PI is affected by various environmental factors, such as climate, diet, and lifestyle [9]. However, some reports have shown that inherent factors, such as genetic variations, are correlated with PI [1014]. For example, a study in Chinese patients with coronary heart disease reported that the frequencies of the allele and genotype of the apolipoprotein E gene were significantly higher in patients with the phlegm pattern than in patients with the blood stasis pattern [10]. Recently, we reported that L55 M and C-2033T alleles of the Paraoxonase 1 (PON1) gene, which were correlated with stroke in an East Asian population, were associated with the Dampness-Phlegm pattern among Korean stroke patients [12]. Around the same time, our research group also reported that the C-399T variation of the neuropeptide Y (NPY) gene was associated with the Dampness-Phlegm pattern in Korean stroke patients [13]. However, few genetic polymorphisms have been associated with the Yin Deficiency pattern.

Wingless-type MMTV integration sites (WNTs) are secreted glycoproteins that function as signaling molecules and are involved in numerous events in human organogenesis, physiology, and pathology [15]. WNT10B, one member of the Wnt family, was first found in human breast carcinoma [16], and several studies have been performed to identify the relationship between WNT10B and human diseases [17]. The Kirikoshi study group found that WNT10B expression was upregulated in various carcinoma cells [1822], and Christodoulides et al. [23] and Kim et al. [24] reported that WNT10B is negatively correlated with obesity.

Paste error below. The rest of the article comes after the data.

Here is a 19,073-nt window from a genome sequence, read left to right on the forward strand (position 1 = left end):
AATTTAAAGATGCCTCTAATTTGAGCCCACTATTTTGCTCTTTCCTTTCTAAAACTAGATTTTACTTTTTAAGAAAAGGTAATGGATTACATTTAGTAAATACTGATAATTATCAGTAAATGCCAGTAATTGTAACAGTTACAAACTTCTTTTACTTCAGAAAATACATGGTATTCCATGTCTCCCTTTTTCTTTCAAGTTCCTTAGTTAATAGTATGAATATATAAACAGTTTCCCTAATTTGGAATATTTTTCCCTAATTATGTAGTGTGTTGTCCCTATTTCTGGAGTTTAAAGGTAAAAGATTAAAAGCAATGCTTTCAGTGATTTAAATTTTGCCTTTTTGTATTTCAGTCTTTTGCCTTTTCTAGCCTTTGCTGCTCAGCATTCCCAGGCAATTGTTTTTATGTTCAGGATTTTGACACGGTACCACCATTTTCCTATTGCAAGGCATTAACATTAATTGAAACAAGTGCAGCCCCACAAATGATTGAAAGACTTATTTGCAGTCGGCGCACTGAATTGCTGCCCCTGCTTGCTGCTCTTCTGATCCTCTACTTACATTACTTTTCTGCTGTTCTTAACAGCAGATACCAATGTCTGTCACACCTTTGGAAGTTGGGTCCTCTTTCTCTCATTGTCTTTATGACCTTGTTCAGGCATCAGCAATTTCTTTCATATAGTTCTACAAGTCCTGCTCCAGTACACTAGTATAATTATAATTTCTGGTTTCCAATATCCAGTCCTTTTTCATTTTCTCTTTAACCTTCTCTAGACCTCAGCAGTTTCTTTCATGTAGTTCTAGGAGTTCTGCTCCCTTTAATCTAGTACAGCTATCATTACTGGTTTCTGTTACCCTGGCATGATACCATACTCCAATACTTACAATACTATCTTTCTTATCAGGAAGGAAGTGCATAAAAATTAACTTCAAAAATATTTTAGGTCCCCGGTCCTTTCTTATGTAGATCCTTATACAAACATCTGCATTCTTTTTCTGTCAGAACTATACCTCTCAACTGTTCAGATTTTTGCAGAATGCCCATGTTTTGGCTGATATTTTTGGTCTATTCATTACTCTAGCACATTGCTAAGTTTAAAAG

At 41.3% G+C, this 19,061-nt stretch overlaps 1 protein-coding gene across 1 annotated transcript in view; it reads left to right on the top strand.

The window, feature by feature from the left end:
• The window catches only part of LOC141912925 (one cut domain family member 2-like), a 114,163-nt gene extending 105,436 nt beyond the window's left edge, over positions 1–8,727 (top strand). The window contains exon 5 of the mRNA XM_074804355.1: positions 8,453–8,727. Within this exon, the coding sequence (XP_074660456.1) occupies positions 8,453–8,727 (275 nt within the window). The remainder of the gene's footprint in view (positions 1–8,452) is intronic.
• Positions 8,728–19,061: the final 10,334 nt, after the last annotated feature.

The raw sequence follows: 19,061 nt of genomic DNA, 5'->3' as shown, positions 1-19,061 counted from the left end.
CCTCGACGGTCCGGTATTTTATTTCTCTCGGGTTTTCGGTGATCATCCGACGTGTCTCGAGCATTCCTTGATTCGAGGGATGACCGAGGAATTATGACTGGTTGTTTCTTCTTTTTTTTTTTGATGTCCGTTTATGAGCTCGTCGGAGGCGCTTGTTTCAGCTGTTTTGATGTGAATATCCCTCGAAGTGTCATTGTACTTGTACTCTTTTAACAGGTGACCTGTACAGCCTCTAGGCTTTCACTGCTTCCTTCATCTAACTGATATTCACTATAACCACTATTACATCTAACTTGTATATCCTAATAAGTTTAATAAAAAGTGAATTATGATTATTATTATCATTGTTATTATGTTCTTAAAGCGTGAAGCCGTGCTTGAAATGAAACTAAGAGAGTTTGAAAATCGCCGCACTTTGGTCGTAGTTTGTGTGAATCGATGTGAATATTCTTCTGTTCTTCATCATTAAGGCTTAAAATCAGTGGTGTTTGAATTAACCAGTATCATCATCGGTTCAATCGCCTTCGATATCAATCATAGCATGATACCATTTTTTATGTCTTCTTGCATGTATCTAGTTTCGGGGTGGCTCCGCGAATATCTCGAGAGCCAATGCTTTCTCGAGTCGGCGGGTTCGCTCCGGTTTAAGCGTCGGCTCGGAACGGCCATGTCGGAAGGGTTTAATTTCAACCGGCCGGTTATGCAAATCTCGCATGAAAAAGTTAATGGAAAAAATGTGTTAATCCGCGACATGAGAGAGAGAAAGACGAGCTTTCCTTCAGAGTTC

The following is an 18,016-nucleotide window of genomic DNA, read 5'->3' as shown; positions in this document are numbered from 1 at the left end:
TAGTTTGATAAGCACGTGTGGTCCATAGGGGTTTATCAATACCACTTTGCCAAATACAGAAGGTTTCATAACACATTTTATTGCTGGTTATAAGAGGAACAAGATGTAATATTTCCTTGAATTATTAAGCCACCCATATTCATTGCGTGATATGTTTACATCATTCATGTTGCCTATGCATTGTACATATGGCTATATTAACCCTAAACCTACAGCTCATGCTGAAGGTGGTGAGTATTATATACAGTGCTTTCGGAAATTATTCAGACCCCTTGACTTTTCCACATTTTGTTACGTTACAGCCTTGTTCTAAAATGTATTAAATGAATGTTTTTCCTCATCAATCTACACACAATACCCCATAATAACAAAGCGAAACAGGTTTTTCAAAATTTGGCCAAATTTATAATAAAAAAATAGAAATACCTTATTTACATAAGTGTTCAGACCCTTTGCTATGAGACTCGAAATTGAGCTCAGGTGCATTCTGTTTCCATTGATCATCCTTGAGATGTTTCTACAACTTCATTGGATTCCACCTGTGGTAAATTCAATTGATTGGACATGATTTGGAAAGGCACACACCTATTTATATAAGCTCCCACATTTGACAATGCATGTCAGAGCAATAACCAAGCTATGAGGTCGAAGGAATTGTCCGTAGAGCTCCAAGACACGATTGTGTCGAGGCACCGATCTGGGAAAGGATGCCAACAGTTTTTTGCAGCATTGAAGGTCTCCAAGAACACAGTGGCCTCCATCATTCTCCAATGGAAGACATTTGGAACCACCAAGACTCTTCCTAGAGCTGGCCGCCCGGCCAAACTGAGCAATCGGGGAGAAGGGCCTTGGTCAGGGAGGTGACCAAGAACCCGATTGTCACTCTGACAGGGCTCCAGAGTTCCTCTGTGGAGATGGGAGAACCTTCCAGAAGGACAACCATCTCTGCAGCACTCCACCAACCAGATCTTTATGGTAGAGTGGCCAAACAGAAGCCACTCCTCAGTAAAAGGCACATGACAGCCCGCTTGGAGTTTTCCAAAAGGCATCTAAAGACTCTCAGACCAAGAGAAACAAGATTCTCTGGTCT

WNT10B is located on chromosome 12q13, and six tightly linked single nucleotide polymorphisms (SNPs) in this gene have been identified in Korean women [24]. Three of these SNPs are in promoter regions: one is in the 5′-untranslated region, and two synonymous SNPs are in exon 5 and 6. Among the three SNPs in the promoter, G-607C has functional activity, modulating the transcriptional activity of WNT10B by altering the binding activity of some transcription factors.

In this study, we analyzed the distribution of G-607C genotypes in elderly Korean subjects with Yin Deficiency pattern, which is clinically different from other patterns.

2. Materials and Methods

2.1. Study Subjects

The data for this analysis were collected as parts of the “The Fundamental Study for the Standardization and Objectification of Pattern Identification in TKM for Stroke (SOPI-Stroke)” project of the Korean Institute of Oriental Medicine (KIOM) [3, 4].

The study group was composed of patients with cerebral infarction (CI) who were admitted to one of the thirteen Korean oriental medical hospitals participating in this study from November 2006 to March 2011. To be eligible for the study, participants had to be diagnosed with stroke within 30 days of symptom onset as confirmed by imaging, such as computerized tomography (CT) or magnetic resonance imaging (MRI). Patients with traumatic stroke, such as subarachnoid, subdural, or epidural hemorrhage, were excluded from this study.